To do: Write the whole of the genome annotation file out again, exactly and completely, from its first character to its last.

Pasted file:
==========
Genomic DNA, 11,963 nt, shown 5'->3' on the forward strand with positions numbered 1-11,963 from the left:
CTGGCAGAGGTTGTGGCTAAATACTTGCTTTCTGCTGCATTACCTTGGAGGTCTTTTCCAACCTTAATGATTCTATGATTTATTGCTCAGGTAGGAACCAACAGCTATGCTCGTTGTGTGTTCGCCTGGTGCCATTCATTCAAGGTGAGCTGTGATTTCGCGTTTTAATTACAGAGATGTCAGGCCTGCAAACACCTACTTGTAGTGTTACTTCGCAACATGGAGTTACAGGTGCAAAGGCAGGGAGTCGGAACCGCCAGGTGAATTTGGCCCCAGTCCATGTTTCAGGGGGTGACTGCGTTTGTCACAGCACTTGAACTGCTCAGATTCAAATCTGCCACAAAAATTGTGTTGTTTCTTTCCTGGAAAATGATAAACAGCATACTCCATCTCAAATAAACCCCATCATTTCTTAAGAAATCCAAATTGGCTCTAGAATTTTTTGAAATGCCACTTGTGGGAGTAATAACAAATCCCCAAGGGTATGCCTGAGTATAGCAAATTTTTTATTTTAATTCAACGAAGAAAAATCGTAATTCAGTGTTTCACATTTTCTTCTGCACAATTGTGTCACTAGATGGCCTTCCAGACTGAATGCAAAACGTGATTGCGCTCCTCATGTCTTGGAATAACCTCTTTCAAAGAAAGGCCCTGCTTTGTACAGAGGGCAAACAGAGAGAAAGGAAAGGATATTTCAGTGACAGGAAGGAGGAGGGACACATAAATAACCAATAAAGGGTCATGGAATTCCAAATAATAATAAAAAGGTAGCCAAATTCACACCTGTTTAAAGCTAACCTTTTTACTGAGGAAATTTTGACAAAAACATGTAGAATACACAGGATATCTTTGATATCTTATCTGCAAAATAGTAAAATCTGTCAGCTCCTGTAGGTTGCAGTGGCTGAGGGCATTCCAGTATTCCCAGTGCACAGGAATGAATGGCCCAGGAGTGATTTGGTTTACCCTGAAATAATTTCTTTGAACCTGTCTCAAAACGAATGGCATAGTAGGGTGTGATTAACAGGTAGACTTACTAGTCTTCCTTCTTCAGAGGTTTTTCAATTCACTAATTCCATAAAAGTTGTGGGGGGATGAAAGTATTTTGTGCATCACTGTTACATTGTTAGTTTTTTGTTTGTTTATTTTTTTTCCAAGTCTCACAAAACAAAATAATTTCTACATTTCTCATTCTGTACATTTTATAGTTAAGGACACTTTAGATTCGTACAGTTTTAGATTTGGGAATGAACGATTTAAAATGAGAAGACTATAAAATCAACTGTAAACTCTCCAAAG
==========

Genomic DNA, 11,963 nt, shown 5'->3' on the forward strand with positions numbered 1-11,963 from the left:
CTGGCAGAGGTTGTGGCTAAATACTTGCTTTCTGCTGCATTACCTTGGAGGTCTTTTCCAACCTTAATGATTCTATGATTTATTGCTCAGGTAGGAACCAACAGCTATGCTCGTTGTGTGTTCGCCTGGTGCCATTCATTCAAGGTGAGCTGTGATTTCGCGTTTTAATTACAGAGATGTCAGGCCTGCAAACACCTACTTGTAGTGTTACTTCGCAACATGGAGTTACAGGTGCAAAGGCAGGGAGTCGGAACCGCCAGGTGAATTTGGCCCCAGTCCATGTTTCAGGGGGTGACTGCGTTTGTCACAGCACTTGAACTGCTCAGATTCAAATCTGCCACAAAAATTGTGTTGTTTCTTTCCTGGAAAATGATAAACAGCATACTCCATCTCAAATAAACCCCATCATTTCTTAAGAAATCCAAATTGGCTCTAGAATTTTTTGAAATGCCACTTGTGGGAGTAATAACAAATCCCCAAGGGTATGCCTGAGTATAGCAAATTTTTTATTTTAATTCAACGAAGAAAAATCGTAATTCAGTGTTTCACATTTTCTTCTGCACAATTGTGTCACTAGATGGCCTTCCAGACTGAATGCAAAACGTGATTGCGCTCCTCATGTCTTGGAATAACCTCTTTCAAAGAAAGGCCCTGCTTTGTACAGAGGGCAAACAGAGAGAAAGGAAAGGATATTTCAGTGACAGGAAGGAGGAGGGACACATAAATAACCAATAAAGGGTCATGGAATTCCAAATAATAATAAAAAGGTAGCCAAATTCACACCTGTTTAAAGCTAACCTTTTTACTGAGGAAATTTTGACAAAAACATGTAGAATACACAGGATATCTTTGATATCTTATCTGCAAAATAGTAAAATCTGTCAGCTCCTGTAGGTTGCAGTGGCTGAGGGCATTCCAGTATTCCCAGTGCACAGGAATGAATGGCCCAGGAGTGATTTGGTTTACCCTGAAATAATTTCTTTGAACCTGTCTCAAAACGAATGGCATAGTAGGGTGTGATTAACAGGTAGACTTACTAGTCTTCCTTCTTCAGAGGTTTTTCAATTCACTAATTCCATAAAAGTTGTGGGGGGATGAAAGTATTTTGTGCATCACTGTTACATTGTTAGTTTTTTGTTTGTTTATTTTTTTTCCAAGTCTCACAAAACAAAATAATTTCTACATTTCTCATTCTGTACATTTTATAGTTAAGGACACTTTAGATTCGTACAGTTTTAGATTTGGGAATGAACGATTTAAAATGAGAAGACTATAAAATCAACTGTAAACTCTCCAAAG